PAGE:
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Where, Oh Where,
Has My Little Car Gone




How we met

People sometimes ask how Deborah and I got together. Fortunately we have a few photos that tell the story.

I met her when I was deputy up in Keystone. I had to bring her in for disturbing the peace.

I tried to get better acquainted but she had a way of repelling my advances.

It turned out that we had some interests in common.

I was explaining to a rowdy miner that the lady should be treated with respect. The lady was checking to see if I was ticklish.

Here we are after a pleasant afternoon at Miss Lilly's Ice Cream Parlor.

As a happy couple we partake in the simple local social activities - feuding.

Bye, bye civic, hello hybrid

Some years ago (1998) in the late unlamented century I acquired a Honda civic. It was used, but not abused, having had two years and thirty thousand miles on it. In the years since that murky day in the past I have treated it well and have put another 110,000 miles on it. It probably is good for another 100,000 miles for whomever its next owner might be.

Betsy (in so far as she had a name, she always seemed to be a Betsy to me) was loyal, faithful, and utterly reliable. She carried me back and forth from Massachusetts to South Dakota with nary a whimper, sometimes laden with the trash that I call my posessions as I moved from MA to SD. I should have been grateful to her. I am grateful. And yet...

I am a child of my times (to say nothing of the Post, the Herald and the Globe) and am subject as any to the siren serenade of the automobile hucksters. So it was that when Our Lady of the Large Black Dog was visiting her dealer (it is no coincidence that the vendors of automobiles and the vendors of drugs are both called dealers) to have some minor repair done, that I espied a Honda hybrid and knew lust in my heart.

I am, you see, a man of high character, who knows his civic duty when he sees it. I am well aware of the relationship betwen our national fondness for gas guzzling cars, our dependence on imported oil, and excitable gentry in the third world. It was my civic duty to purchase a vehicle that could get 50 miles per gallon.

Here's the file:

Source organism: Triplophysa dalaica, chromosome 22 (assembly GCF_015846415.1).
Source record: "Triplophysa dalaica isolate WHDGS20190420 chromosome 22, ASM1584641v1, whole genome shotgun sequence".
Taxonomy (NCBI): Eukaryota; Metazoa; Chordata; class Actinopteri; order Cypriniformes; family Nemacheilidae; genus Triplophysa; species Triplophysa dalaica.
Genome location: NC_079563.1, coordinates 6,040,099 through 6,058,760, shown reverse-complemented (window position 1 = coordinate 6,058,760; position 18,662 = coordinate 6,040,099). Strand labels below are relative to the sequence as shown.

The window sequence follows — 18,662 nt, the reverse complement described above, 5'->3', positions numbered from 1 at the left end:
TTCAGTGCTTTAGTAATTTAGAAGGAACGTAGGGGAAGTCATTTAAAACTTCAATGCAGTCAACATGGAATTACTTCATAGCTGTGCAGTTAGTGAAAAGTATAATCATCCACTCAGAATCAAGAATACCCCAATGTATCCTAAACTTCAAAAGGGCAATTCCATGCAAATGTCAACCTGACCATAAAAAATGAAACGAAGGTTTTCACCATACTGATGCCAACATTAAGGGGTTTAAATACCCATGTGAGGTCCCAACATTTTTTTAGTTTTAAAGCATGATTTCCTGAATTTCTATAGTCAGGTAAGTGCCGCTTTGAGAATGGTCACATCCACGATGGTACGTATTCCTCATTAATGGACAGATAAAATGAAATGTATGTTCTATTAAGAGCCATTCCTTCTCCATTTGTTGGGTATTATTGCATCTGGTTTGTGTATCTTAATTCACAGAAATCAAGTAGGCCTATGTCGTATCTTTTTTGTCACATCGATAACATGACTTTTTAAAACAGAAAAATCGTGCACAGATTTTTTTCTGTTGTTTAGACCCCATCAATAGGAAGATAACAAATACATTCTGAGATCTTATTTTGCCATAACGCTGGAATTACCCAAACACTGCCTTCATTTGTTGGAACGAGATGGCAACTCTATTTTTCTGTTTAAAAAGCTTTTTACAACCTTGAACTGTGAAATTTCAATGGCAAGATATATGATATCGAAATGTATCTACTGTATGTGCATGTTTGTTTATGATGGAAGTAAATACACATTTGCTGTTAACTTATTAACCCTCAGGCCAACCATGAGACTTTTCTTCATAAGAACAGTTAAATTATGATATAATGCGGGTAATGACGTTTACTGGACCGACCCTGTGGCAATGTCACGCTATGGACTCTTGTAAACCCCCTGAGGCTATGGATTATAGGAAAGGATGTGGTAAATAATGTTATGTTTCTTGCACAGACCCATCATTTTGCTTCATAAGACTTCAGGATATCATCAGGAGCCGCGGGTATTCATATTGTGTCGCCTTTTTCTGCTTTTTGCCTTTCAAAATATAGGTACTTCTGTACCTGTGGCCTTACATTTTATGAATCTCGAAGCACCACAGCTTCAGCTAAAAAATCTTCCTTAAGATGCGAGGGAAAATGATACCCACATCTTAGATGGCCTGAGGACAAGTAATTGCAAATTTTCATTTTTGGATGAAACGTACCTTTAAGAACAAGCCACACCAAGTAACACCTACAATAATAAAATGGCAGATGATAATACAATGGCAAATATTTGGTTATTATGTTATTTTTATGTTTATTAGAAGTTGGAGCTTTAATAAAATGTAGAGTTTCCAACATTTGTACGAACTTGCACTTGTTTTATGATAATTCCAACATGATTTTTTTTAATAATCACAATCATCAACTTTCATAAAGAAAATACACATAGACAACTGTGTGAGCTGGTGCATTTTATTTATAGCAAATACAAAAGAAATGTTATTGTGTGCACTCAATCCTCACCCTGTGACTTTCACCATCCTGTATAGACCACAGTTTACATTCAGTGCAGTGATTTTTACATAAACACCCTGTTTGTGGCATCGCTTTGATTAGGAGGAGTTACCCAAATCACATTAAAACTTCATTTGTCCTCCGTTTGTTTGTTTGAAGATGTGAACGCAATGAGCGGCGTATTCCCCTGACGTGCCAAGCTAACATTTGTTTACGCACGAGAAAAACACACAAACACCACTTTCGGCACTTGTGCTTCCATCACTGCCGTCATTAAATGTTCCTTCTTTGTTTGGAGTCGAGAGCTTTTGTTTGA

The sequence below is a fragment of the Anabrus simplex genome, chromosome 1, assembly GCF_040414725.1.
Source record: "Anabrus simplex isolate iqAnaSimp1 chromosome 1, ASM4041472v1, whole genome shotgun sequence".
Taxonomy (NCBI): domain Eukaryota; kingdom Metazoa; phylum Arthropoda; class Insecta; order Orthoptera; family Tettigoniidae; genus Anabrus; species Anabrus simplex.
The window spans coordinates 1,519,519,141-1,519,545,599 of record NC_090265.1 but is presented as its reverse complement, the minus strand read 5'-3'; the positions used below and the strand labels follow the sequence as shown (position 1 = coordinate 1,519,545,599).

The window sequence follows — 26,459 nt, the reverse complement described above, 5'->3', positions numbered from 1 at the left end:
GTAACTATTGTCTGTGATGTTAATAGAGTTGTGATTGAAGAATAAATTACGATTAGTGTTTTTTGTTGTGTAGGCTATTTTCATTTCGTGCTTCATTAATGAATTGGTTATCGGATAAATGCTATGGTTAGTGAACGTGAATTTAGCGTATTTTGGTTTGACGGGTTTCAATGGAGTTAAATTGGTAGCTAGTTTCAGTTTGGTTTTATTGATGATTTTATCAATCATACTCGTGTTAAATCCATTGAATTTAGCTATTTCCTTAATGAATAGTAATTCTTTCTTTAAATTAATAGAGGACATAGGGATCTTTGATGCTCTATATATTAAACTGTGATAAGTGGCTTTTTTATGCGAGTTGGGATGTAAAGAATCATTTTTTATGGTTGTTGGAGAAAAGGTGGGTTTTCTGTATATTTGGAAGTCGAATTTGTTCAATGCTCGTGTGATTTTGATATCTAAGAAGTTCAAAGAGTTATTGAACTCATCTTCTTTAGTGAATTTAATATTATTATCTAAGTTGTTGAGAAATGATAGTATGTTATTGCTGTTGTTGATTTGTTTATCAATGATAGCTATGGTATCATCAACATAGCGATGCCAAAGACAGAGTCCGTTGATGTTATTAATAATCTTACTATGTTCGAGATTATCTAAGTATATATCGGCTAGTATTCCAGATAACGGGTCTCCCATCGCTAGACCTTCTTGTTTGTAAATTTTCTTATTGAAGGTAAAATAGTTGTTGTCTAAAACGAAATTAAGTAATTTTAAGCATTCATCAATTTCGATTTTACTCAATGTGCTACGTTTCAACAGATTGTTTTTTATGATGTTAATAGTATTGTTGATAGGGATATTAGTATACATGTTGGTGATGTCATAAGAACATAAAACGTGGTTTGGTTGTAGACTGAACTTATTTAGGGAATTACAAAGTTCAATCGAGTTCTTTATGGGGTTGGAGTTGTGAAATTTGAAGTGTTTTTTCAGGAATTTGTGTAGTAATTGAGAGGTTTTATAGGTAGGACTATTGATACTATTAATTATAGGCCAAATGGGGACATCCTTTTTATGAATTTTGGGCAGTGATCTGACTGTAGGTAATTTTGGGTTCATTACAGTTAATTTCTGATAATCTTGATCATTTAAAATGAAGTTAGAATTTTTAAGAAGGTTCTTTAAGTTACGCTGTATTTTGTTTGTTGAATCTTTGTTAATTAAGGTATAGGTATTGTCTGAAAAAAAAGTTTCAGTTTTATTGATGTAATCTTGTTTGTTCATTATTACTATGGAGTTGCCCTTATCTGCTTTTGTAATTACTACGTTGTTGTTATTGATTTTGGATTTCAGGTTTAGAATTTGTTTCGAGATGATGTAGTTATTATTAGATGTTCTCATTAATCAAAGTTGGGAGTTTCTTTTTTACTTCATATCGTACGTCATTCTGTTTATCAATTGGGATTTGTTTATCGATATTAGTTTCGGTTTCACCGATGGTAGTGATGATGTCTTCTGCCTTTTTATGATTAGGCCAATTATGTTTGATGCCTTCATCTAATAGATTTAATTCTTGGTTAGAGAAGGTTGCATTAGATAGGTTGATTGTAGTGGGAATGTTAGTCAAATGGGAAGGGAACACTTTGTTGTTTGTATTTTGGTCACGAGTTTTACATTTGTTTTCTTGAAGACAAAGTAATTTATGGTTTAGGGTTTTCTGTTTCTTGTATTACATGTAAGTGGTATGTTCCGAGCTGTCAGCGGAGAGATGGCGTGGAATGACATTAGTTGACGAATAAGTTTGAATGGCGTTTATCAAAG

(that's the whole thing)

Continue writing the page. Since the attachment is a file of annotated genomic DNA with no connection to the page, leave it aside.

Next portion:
Although I knew lust in my heart I did not act upon it. Long experience in my 58+ years has taught me that acting too precipitously on lust in the heart all too often leads to crabs in the pants. Still, lust is lust, and thus it was that I wended my way back to that dealer, prepare to negotiate.

Alas, the object of my lust had given up waiting for me, and had run off with some other gentleman. The voice of Satan (aka the car salesman who had immediately tagged up on me as his prey) pointed me to a Toyota Prius. (I'm sure that I don't want to know how they came up with the name "Prius" - it sounds too much like "Priapus" to me.) It was used - a 2002 with 15,000 miles on it. If that was not to my liking he was quite prepare to sell me a Nissan Expensivema for large sums of money. If money were an object he was also willing to sell me a tin can with wheels that cost considerably less than the Nissan.

He knew and I knew that I was hooked. In due course we ended up at his desk where we engaged in the negotiating ritual. This is the great American tradition in which car purchasers delude themselves into thinking that they are tough negotiators. The ritual runs something like this:

Mr. Slick names a price for the new car and a trade in value for your rust heap. If you actually accept his numbers you are now marked as easy prey, and they will add on more to the price (options you know.) Having been taken before, I knew my lines, which were to object to the tradein value and/or the price. In turn I was asked for a number, which I duly supplied. (Here I was at fault - I didn't have enough hutzpah in low balling my reply.)

Mr. Slick went to talk to his manager. The trip to talk to the manager is an integral part of the ritual. It is rather like the good cop/bad cop schtick. The salesman is the good guy who is on your side trying to get you the best deal; the invisible manager is the bad guy who must be placated.

The invisible evil ogre made a "split the difference" counter offer. In return I knocked off a bit more, making "this is the price I really want" noises and we settled. Mr. Slick congratulated me on being a tough negotiator and didn't smile too broadly when I looked the other way. I know who got the better of the deal though.

Be that as it may, I am now the proud owner of Matilda. I don't suppose I shall ever use her name in public, but she is definitely Matilda. Figure out what that means for yourself.

She is a nice little car. She is a four door sedan with a compact front end and adequate trunk space. She has an itty bitty gasoline engine, an electric motor/generator, and an invisible bank of batteries. The engine sends power to the electric motor and to the transmission. When one is going down hill or coasting power goes only to the motor, which sends it into storage in the batteries. When you're climbing hills or otherwise accelerating the motor draws on the batteries for additional power. As far as I can tell the whole thing works by magic.

We took her out to the Black hills for a weekend to celebrate Deb's birthday. A advertised, she got about 45 mpg on the highway and 53 mpg tootling around in the Black Hills. She's a keeper.


This page was last updated August 1, 2003.
It was reformatted and moved May 15, 2006.

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